DNA in the nucleus of a living cell does not take on a random conformation but adopts canonical structures that have been ascertained with increasing precision and scale via fluoresence in situ hybridization, DamID, chromosome conformation capture and related assays. Notably, several recent studies have described the three-dimensional structure of several complete eukaryotic genomes at varying resolutions. These methods are complemented by studies that focus on in-depth characterization of individual loci and methods that provide information about local chromatin structure and DNA accessibility.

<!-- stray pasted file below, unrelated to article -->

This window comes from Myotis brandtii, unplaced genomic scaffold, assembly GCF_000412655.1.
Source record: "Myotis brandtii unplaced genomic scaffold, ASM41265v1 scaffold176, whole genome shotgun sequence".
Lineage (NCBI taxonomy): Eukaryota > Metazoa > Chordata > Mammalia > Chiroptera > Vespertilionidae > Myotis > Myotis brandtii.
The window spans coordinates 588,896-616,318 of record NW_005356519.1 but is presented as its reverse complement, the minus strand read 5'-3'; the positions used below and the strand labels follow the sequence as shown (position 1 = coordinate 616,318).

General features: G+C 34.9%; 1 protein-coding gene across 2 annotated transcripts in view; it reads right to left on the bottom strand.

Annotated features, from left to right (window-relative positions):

This workshop aims to bring together researchers who are developing computational methods for interpreting the expanding collection of genome and chromatin architecture data. The session will bridge several dichotomies: research groups working on genome-wide characterization versus analyzing specific loci in detail; researchers who build models along the one dimension of the chromosome and those who work with data that is explicitly three-dimensional. The session will include abstracts that describe methods for building computational models of physical phenomena as well as methods for relating genome structure and function.
Please direct questions to Yi Mao (firstname.lastname@example.org).